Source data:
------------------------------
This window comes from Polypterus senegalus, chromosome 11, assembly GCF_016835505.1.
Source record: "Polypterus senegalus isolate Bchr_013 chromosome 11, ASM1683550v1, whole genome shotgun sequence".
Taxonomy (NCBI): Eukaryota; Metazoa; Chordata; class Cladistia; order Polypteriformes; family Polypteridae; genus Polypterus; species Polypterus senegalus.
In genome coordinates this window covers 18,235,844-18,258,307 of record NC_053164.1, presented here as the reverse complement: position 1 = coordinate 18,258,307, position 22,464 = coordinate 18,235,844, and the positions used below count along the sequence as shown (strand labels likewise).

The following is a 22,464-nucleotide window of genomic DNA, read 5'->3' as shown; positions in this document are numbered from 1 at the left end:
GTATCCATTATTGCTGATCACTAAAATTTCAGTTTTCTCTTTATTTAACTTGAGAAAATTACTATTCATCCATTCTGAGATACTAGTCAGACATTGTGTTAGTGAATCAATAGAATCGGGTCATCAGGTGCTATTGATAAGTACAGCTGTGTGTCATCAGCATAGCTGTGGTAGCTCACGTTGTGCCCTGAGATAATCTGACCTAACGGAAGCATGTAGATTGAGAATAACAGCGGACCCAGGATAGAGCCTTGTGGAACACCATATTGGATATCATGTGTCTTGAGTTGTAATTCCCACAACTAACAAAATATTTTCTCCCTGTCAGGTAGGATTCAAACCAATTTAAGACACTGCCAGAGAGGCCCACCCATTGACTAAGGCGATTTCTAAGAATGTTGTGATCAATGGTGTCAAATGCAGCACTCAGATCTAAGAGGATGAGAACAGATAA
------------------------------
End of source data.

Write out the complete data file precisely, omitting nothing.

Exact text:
This window comes from Polypterus senegalus, chromosome 11, assembly GCF_016835505.1.
Source record: "Polypterus senegalus isolate Bchr_013 chromosome 11, ASM1683550v1, whole genome shotgun sequence".
Taxonomy (NCBI): Eukaryota; Metazoa; Chordata; class Cladistia; order Polypteriformes; family Polypteridae; genus Polypterus; species Polypterus senegalus.
In genome coordinates this window covers 18,235,844-18,258,307 of record NC_053164.1, presented here as the reverse complement: position 1 = coordinate 18,258,307, position 22,464 = coordinate 18,235,844, and the positions used below count along the sequence as shown (strand labels likewise).

The following is a 22,464-nucleotide window of genomic DNA, read 5'->3' as shown; positions in this document are numbered from 1 at the left end:
GTATCCATTATTGCTGATCACTAAAATTTCAGTTTTCTCTTTATTTAACTTGAGAAAATTACTATTCATCCATTCTGAGATACTAGTCAGACATTGTGTTAGTGAATCAATAGAATCGGGTCATCAGGTGCTATTGATAAGTACAGCTGTGTGTCATCAGCATAGCTGTGGTAGCTCACGTTGTGCCCTGAGATAATCTGACCTAACGGAAGCATGTAGATTGAGAATAACAGCGGACCCAGGATAGAGCCTTGTGGAACACCATATTGGATATCATGTGTCTTGAGTTGTAATTCCCACAACTAACAAAATATTTTCTCCCTGTCAGGTAGGATTCAAACCAATTTAAGACACTGCCAGAGAGGCCCACCCATTGACTAAGGCGATTTCTAAGAATGTTGTGATCAATGGTGTCAAATGCAGCACTCAGATCTAAGAGGATGAGAACAGATAA